Do you remember those scenes in “The Shining” when a maniacal-looking Jack Nicholson would be typing and typing and typing like, well, mad, and in the end we see that he’s been typing the same insane few words over and over again? Those scenes popped into my head recently while I was reading up on the story of a sensational murder case that happened in Chincoteague, Va. back in 1885.
The weekend that I’m posting this is the 131st anniversary of the day Tom Freeman finally went off the deep end. The killer was a lovestruck 20-year-old native of Chincoteague who, like Nicholson in “The Shining,” had a weird thing about writing—in this case, he labored intently on distraught letters that he would never send. It’s not hard to imagine him taking pen to paper with something like that wild-eyed look that Nicholson had in the movie while ripping up the pages he didn’t like.
Here is what Freeman wrote in one of those unsent letters to the father of his beloved: “Dear Sir, to all the peopel in the world I will tell you that I have Die for love I am going to kill myself on a count Jennie Hill Wee have been corting about 8 mount and this is the last, I will Die and I will kill my lover so good by to all and to everybody this is my request to be Bury long a side of hear.”
Spelling and grammar weren’t Tom’s strong suit.
Here is what he wrote about the mother of his beloved: “Miss Hill are the Caues of me doing so, I told you the other night you sid you would not let no one go with Jennie I do love hear and I will on a count hear and you.”
And finally, here is what he wrote in an unsent letter to a friend he had worked with aboard a ship: “My Dear friend, I will tell you about my trubel … I am in love with a girl and hear name is Jennie Hill, frank I think to much of hear I will die for love, so good by my old friend take warning from this, don’t go to foor with the Girls this is my last letter from me so I will Die for love.”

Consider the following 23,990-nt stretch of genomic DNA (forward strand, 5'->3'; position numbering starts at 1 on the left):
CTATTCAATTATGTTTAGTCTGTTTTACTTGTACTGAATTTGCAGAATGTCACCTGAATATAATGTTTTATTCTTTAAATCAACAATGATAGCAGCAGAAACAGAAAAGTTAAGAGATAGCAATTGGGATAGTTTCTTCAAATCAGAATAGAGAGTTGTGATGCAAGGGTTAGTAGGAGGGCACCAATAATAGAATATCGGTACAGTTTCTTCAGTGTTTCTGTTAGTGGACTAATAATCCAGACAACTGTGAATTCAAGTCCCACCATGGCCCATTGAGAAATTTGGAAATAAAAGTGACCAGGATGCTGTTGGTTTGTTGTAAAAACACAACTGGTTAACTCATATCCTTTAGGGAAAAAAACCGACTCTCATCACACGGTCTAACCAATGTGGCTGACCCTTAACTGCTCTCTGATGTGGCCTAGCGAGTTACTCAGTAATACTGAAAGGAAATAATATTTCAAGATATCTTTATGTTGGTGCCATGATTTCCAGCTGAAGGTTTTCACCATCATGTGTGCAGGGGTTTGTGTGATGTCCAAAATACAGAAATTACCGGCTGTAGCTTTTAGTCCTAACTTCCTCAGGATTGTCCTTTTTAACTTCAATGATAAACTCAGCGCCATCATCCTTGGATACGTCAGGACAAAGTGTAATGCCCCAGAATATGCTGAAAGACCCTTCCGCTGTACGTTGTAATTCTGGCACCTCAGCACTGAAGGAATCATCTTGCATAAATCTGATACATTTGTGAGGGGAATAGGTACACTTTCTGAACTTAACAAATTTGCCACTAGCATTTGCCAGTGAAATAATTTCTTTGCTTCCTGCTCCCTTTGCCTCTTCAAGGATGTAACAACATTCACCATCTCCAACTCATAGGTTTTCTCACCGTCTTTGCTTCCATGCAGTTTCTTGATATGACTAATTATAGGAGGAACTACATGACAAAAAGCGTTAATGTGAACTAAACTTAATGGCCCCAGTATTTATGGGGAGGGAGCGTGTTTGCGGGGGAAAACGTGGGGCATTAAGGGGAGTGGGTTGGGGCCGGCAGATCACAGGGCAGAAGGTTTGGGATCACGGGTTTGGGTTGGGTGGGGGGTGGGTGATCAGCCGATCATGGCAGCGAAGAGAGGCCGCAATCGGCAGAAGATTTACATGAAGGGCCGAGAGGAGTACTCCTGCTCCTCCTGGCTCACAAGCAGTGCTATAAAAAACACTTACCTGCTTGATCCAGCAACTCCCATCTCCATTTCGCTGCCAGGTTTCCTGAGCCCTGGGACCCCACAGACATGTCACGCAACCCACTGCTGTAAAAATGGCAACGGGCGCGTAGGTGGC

The object of Freeman’s obsession was a 13-year-old girl with a broad face and blonde hair. Virginia “Jennie” Hill was the daughter of Timothy and Zipporah Hill. If that family name sounds familiiar, it’s because it lives on today in a tourist attraction located on the north end of Main Street. The Timothy Hill house is believed to be the oldest surviving home on Chincoteague Island.
I wrote about the amazing story of how it survived the centuries here. In fact, it was one of the most popular stories on this site last year. The picture here shows what the house looked like before and after its current guardian-angel owners found it.
Tom Freeman was born in Chincoteague in 1865. After his mother died in 1870, his father remarried and moved to Berlin, across the border in Maryland. But his father died a few years after that, and teenaged Tom ended up on his own and back in Chincoteague, where he landed a job as a farmhand with the Hills.
When I toured the Hill House, my volunteer guide Cindy Faith-Oehm, told me that Freeman fell for Jennie pretty much right away and asked her parents about courting her. The family discouraged his attentions, however, and he eventually went off to work aboard a ship for a while.